Getz/Gilberto Week: Day 5 – The King Lear of Bossa Nova

87 years old, alone, fragile and in debt: in his final post, Bryan McCann reflects on how the musical genius that is João Gilberto came to meet his tragic destiny

João Gilberto is the King Lear of bossa nova. As this once-majestic hero nears the end of his life, he is bereft and alone. His children bring battle against one another in the courts of law and in the press. Former allies (ex-wives, ex-girlfriends, ex-partners, and ex-lawyers arguing ex-parte) claim to represent his interests by pursuing their own. Old friends look on in helpless anguish, unable to get through to the fallen king.

At the age of 87, Gilberto has lost nearly everything and spends his days holed up in a borrowed flat in Rio de Janeiro. Although he is only blocks from the beach, he rarely if ever sets foot outside. He opens the door only for delivery of takeout food—always the same dish from the same restaurant, if reports are to be believed.

His daughter, Bebel Gilberto, has taken control of his legal affairs, against the wishes of his son João Marcelo, who has sued his sister for purportedly concealing information about their father’s assets. Both Bebel and João Marcelo are feuding with Gilberto’s former paramour Claudia Faissol, the mother of his youngest child, Luiza. Another former girlfriend, Maria do Céu Harris, has also occasionally served as Gilberto’s intermediary, either sheltering him from unwanted attention or cutting him off from his true friends, depending on one’s perspective.

Gilberto owes fantastic sums to banks and tour promoters, primarily for accepting advances and then breaking his contracts. Gilberto himself has sued multiple recording companies in an attempt to recover the rights to the original masters of his first three long-playing records. There is no hope of these suits being resolved in Gilberto’s lifetime. When Columbia University presented Gilberto with an honorary doctorate in 2017, he canceled his trip at the last minute and refused to leave his apartment. Faissol called the fire department to break the door down, leading Gilberto to redouble his efforts to isolate himself. The few witnesses who have seen him recently report that he is gaunt, confused and fragile.

How did it come to this? Gilberto was always a difficult person, by everyday standards. He was idiosyncratic and unconcerned with the constraints of etiquette. When he wanted to connect, he showed up unannounced. When he wanted to be alone he simply left, neglected to pick up the phone or declined to answer the door. His acoustic perfectionism was otherworldly, leaving him to walk offstage on numerous occasions when amplification failed to meet his exacting standards. In one famous 1999 example, at a sterile, cavernous São Paulo arena revealingly named Credicard Hall, Gilberto arrived two hours late and proceeded to complain about the air conditioning, the echo and the amplification. When the crowd began to jeer, Gilberto looked up and commented derisively, “Vaia de bêbado não vale.” (“A drunk’s boo doesn’t count.”) It was performance art, of a type.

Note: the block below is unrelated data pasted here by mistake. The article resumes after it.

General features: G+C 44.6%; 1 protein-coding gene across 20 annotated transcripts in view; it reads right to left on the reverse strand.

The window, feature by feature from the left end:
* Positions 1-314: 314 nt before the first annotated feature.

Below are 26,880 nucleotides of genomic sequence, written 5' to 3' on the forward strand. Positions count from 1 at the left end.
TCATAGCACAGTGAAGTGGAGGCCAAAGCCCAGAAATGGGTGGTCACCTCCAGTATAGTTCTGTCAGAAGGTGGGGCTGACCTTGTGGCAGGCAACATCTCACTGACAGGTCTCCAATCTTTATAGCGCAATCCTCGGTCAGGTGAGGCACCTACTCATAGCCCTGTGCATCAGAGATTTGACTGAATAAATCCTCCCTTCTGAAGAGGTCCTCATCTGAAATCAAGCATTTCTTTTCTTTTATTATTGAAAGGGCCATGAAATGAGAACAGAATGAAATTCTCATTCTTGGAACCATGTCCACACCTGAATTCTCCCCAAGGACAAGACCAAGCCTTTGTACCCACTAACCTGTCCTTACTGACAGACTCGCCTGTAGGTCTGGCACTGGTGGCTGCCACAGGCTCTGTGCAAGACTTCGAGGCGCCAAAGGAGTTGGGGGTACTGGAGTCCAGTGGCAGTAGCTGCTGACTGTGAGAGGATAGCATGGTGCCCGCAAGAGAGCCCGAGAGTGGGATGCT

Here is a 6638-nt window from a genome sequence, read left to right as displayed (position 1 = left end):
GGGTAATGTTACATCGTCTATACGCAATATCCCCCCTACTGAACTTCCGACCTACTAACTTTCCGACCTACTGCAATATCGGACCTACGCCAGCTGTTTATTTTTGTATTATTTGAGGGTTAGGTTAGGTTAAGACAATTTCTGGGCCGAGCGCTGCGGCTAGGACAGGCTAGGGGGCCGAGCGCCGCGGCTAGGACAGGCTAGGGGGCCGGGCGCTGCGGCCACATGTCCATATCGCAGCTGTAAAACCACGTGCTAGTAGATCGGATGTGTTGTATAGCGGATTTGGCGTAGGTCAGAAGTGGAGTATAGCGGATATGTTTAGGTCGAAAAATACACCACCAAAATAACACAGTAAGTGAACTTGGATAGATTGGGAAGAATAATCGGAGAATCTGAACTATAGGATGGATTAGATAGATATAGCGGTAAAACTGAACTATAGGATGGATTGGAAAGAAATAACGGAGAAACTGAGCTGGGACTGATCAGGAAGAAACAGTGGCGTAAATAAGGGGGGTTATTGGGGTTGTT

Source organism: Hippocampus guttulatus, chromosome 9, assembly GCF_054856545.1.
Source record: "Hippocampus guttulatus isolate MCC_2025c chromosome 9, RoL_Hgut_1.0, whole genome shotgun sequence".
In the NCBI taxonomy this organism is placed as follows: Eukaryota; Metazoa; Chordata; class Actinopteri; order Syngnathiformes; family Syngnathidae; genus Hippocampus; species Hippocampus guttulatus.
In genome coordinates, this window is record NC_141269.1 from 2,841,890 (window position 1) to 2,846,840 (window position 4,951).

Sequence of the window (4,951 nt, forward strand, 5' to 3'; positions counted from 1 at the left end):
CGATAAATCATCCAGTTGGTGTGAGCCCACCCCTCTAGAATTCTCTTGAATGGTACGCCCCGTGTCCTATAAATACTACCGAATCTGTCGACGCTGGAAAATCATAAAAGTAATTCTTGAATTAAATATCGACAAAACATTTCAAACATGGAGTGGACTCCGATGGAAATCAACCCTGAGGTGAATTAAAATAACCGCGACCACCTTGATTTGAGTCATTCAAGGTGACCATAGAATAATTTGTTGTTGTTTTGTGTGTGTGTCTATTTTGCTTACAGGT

The avant-garde iconoclast Tom Zé took the incident as inspiration for a song of his own, “Vaia de Bêbado Não Vale”, reflecting on Gilberto’s titanic role in Brazilian history. Zé suggests that “bossa nova inventou o Brasil…bossa nova pariu o Brasil.” (Bossa nova invented Brazil…bossa nova gave birth to Brazil.) The apparent implication is that João Gilberto, having invented Brazil by changing its self-expression and its global image, deserves the benefit of the doubt when he complains about the amplification. But Zé then changes direction and closes with a celebration of the power and place of the boo. He cites another of Brazil’s great modernists, Augusto Campos, and his concrete poem “VIVA VAIA,” Long Live the Boo. Gilberto invented Brazil, Zé suggests. And the jeers of the well-heeled crowd, in an arena built to celebrate consumption, where music was an afterthought, were somehow necessary to confirm his greatness. Viva Vaia.

Such is the power of Gilberto’s creative genius, and the renown of his disdain: even his curmudgeonly asides have played a generative role in the bricolage of Brazilian culture. Alas, this has not saved Gilberto from sliding towards self-imposed isolation. Indeed, it may have contributed to that isolation. It was understood long ago that Gilberto did not play by the typical rules of social interaction. It is not clear precisely when he made a transition from quirky standoffishness to physical and emotional inaccessibility. By the time he did, no one in a position to get close to him could pull him back into a broader network of friends and admirers.

As with Lear, perhaps this has been his tragic destiny. Gilberto has no Gloucester, no Kent and no Fool. But he does have a Tom O’Bedlam—a character who speaks truth through the guise of madness—or mild zaniness, in this case. Producer Moogie Canazio worked with João Gilberto on his last great album, João, Voz e Violão of 2000. In a later interview, Canazio summed up Gilberto’s temperament concisely: “True artists are fascinating to be around, because of their talent, their genius… Some are very difficult, but in any case, they have the right to be difficult, because they have that genius, and they possess a line of ratiocination that is very different than ours. And because they have that line of ratiocination it is quite likely for them to be derided as crazy. But they are not crazy. They are geniuses.”

Bryan McCann is the author of João Gilberto and Stan Getz’s Getz/Gilberto, now available in the 33 1/3 Global series.

Enjoyed what you’ve read so far? Check out the second new book in the 33 1/3 Brazil strand, Tim Maia’s Tim Maia’s Racional Vols. 1 and 2 by Allen Thayer – also published yesterday and on offer in our holiday sale.

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